You have a budget and, with it, spending priorities. Some bills are more important than others. Unexpected expenses, such as urgent home and vehicle repairs or medical bills, force households to make difficult decisions.
People get into financial trouble quickly when they think they can have it all, even when their income can’t support it.
Just like our federal government.
Friday marks the end of another federal fiscal year with no budget in place. Congress was again squabbling over stop-gap funding, intended to cover Washington’s expenses for a few more months as it lurches on without a long-term plan to reduce budget deficits. Prior to an apparent Monday deal, lawmakers warned that government might close offices.
If this sounds familiar, it’s because Congress had just finished earlier rounds of shutdown politics in July and April.
Late last week, the Democrat-controlled Senate blocked a GOP House bill to fund the government past Friday. The reason? House Republicans wanted $1.6 billion in spending cuts to preserve emergency aid for disaster victims. Senate Majority Leader Harry Reid, D-Nev., refused.
Considering federal spending is approaching $4 trillion per year — nearly double what Washington spent 15 years ago — $1.6 billion is a drop in the bucket. The dispute was the equivalent of a household making $40,000 per year in after-tax earnings struggling to identify a $16 spending reduction over the course of an entire year.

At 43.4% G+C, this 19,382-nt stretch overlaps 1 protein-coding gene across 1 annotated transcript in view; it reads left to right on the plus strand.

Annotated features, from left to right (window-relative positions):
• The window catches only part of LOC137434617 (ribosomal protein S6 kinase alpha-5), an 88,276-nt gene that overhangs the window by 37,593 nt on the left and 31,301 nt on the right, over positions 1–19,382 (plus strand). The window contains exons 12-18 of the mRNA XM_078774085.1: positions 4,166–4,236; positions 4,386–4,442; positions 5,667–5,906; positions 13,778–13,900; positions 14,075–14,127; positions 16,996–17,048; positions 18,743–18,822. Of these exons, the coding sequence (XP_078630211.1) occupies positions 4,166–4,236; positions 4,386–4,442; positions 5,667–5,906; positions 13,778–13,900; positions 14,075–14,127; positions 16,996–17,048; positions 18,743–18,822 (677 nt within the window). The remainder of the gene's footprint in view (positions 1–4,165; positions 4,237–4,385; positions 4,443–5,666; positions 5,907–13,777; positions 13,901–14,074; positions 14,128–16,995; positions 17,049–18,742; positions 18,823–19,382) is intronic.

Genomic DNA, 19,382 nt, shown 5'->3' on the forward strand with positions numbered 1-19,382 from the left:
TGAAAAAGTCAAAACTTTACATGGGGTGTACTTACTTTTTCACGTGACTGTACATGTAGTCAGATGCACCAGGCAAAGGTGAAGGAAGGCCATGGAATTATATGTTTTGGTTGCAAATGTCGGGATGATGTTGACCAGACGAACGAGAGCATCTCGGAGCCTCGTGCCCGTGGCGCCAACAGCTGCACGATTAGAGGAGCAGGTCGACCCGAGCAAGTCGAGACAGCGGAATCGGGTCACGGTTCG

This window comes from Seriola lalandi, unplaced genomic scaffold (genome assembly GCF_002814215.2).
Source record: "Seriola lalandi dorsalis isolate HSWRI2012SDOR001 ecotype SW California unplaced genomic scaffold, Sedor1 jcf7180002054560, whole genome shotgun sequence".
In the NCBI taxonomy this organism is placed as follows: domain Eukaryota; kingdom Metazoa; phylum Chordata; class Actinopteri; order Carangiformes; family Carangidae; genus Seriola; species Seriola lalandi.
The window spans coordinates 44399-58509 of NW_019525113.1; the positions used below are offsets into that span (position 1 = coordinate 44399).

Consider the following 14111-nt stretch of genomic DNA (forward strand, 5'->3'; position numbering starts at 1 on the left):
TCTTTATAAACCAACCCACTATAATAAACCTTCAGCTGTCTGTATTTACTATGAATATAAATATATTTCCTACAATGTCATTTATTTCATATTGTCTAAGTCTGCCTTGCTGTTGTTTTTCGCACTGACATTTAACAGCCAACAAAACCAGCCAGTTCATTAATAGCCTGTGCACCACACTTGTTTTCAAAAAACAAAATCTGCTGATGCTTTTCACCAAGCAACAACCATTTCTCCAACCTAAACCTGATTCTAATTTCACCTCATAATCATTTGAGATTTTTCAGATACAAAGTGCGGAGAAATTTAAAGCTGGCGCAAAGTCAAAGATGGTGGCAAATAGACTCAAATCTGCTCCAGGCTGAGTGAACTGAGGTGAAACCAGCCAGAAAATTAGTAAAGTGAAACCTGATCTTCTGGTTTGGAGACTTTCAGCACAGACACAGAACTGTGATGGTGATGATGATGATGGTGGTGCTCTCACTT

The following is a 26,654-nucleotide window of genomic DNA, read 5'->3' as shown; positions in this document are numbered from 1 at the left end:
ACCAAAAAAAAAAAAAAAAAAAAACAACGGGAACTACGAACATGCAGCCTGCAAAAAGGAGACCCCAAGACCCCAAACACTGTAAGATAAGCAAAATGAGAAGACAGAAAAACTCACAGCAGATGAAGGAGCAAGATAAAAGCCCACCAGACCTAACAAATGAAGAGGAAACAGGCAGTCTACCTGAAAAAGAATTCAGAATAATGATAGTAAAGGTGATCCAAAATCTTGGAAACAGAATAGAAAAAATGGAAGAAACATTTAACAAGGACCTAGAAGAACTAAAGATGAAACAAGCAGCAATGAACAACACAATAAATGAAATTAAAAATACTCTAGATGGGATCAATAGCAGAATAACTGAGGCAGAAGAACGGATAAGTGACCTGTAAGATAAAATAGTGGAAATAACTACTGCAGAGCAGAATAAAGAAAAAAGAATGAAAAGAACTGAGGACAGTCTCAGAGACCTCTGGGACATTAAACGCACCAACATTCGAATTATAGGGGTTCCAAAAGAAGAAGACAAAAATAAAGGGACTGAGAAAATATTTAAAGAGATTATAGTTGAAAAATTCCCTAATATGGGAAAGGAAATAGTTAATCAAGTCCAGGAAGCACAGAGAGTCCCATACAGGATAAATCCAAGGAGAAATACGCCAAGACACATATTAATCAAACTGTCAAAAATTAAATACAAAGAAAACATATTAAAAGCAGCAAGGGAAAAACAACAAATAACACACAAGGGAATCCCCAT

Think you could do without that one new DVD this year? Or cancel a single lunch at a restaurant? Of course you could.
Democrats in Congress said they couldn’t. They claimed offsetting cuts had never accompanied emergency aid.
Republicans, meanwhile, insisted that with the national debt streaking toward $15 trillion, Washington must prioritize its spending immediately — it must acknowledge some budget items are more important than others, and the least important must be eliminated. Difficult choices must be made now, not just left to a congressional “supercommittee” that must issue recommendations by Nov. 23 on how to reduce future spending increases by more than $1 trillion.
By all means, help Americans who have been wiped out by natural disaster, such as those in Joplin, Mo., devastated by a massive tornado. But cut wasteful, counterproductive spending such as agricultural and ethanol subsidies to pay for it.
This course, according to President Obama, would “fundamentally cripple America.” Sen. Reid said it would kill jobs. What utter nonsense.
It turned out FEMA has enough cash for a few more days of disaster relief, negating its need for so much more money. Congress was expected to end its standoff as a result.
Americans have almost no faith or confidence in Congress, a collective that has completely lost touch with how a typical family gets by month to month. In today’s brutal economy, it’s tough. Sacrifices are being made, some of them painful.
It’s time for Washington to take the same approach.